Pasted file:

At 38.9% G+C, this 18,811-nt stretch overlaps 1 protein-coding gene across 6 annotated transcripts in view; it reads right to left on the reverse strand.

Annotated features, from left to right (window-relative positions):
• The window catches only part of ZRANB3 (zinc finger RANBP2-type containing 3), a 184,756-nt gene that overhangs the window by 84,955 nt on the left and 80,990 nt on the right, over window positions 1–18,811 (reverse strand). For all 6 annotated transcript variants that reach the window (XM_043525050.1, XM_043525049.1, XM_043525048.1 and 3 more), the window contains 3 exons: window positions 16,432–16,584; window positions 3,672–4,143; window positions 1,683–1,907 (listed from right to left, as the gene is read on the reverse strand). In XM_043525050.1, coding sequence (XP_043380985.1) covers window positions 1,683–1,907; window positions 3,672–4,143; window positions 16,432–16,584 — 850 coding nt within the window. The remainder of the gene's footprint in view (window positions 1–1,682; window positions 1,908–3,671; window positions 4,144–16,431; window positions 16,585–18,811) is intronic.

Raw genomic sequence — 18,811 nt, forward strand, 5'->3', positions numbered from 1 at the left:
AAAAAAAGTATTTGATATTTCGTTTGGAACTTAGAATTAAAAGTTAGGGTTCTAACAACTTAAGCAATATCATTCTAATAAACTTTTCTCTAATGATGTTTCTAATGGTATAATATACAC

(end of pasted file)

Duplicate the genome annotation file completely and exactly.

At 38.9% G+C, this 18,811-nt stretch overlaps 1 protein-coding gene across 6 annotated transcripts in view; it reads right to left on the reverse strand.

Annotated features, from left to right (window-relative positions):
• The window catches only part of ZRANB3 (zinc finger RANBP2-type containing 3), a 184,756-nt gene that overhangs the window by 84,955 nt on the left and 80,990 nt on the right, over window positions 1–18,811 (reverse strand). For all 6 annotated transcript variants that reach the window (XM_043525050.1, XM_043525049.1, XM_043525048.1 and 3 more), the window contains 3 exons: window positions 16,432–16,584; window positions 3,672–4,143; window positions 1,683–1,907 (listed from right to left, as the gene is read on the reverse strand). In XM_043525050.1, coding sequence (XP_043380985.1) covers window positions 1,683–1,907; window positions 3,672–4,143; window positions 16,432–16,584 — 850 coding nt within the window. The remainder of the gene's footprint in view (window positions 1–1,682; window positions 1,908–3,671; window positions 4,144–16,431; window positions 16,585–18,811) is intronic.

Raw genomic sequence — 18,811 nt, forward strand, 5'->3', positions numbered from 1 at the left:
AAAAAAAGTATTTGATATTTCGTTTGGAACTTAGAATTAAAAGTTAGGGTTCTAACAACTTAAGCAATATCATTCTAATAAACTTTTCTCTAATGATGTTTCTAATGGTATAATATACAC